Doherty offered a historical perspective on the two sides of gay L.A. that he has experienced. “When I bought this place, I had been to WeHo once,” Doherty said. “To the Westside [WeHo] was considered a freak show.” And guys in WeHo saw those on the Westside as “just a bunch of closeted homos who didn’t have the balls to live [here].”
This restaurateur may also be an armchair sociologist. “In a gay restaurant it’s very weird,” Doherty explained, “the customers.” “You can have a director of oncology sitting here who’s hitting on a 24-year-old waiter.” What’s his point? That “there are certain hierarchical, socioeconomic differences that do not matter when gay men get together.”
Café D’Étoile, the Great Equalizer? Vive la difference.
But is the place a “gay restaurant,” for men only? “In the early days it was probably 98%,” said Doherty. “Now, probably 75% gay-ish” That “ish” means something. Doherty said the city is changing. “Lots of people are buying in WeHo, and they’re paying big dollars. They’re straight. They’re gonna come down to local places as well.”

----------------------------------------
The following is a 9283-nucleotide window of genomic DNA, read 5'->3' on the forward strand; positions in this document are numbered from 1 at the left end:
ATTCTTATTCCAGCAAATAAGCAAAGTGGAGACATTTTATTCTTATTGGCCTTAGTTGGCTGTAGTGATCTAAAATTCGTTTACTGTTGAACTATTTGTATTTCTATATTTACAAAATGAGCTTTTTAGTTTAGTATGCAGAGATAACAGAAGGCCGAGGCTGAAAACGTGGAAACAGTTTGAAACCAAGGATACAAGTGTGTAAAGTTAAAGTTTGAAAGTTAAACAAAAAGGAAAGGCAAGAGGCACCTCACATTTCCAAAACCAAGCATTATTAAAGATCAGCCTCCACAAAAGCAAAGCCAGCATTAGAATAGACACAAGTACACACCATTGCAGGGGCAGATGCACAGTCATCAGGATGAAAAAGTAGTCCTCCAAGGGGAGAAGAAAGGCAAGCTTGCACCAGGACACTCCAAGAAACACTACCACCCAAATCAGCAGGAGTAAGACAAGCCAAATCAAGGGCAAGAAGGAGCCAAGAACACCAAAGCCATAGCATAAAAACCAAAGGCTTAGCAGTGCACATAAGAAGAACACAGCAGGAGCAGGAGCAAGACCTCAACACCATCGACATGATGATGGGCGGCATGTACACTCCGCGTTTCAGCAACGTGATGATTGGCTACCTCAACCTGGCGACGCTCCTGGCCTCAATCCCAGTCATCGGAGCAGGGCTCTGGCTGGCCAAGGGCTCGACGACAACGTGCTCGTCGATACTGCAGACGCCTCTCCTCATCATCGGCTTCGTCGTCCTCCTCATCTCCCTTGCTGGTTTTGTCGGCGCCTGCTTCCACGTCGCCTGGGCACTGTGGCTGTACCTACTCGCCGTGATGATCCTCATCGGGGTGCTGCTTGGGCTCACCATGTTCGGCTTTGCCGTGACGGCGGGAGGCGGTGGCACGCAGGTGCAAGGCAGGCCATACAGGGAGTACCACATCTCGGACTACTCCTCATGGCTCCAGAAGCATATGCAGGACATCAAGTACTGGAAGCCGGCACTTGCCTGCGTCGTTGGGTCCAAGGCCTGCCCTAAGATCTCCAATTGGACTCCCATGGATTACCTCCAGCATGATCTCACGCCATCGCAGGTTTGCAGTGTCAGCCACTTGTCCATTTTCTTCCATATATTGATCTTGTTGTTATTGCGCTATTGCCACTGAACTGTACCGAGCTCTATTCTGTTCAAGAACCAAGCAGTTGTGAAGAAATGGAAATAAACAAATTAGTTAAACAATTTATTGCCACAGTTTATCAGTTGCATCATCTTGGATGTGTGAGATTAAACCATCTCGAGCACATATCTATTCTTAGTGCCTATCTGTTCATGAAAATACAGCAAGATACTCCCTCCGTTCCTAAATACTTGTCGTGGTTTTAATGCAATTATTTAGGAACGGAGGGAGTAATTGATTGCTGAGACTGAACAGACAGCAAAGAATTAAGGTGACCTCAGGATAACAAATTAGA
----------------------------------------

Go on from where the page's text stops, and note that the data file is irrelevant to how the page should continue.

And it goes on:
Celebrities are no strangers to Café d’Étoile. Sitting in the opposite corner from Doherty and myself when we conducted this interview was Rachel Lindsay of “The Bachelorette”. Doherty said she comes in for lunch now and again. She sat with Cary Fetman, her “award-winning dress designer,” according to Doherty.
However, there are two stars that definitely made an impression. “I’d say probably one chick that really turned me on was Nicole Kidman,” Doherty recalled. It was about 10 years ago. “Someone called me and said I should come in. And I did, just so I could watch her eat. I really did.”
I asked Doherty if he requested her autograph. Shocked, Doherty replied, “That would be awful.” “You just get a feel for who wants attention. And who wants to be left alone.”
Fair enough. Yet Doherty did suggest something to Diahann Carroll, who dines there frequently. “She’s sitting here,” Doherty said, gesturing with his hands and arms. “I said to her, ‘We should really go out to lunch sometime.’ And she says, ‘Tom, that is simply never going to happen.’” Doherty smiled. “She is a complete laugh riot. So smart, so fun, outrageous.”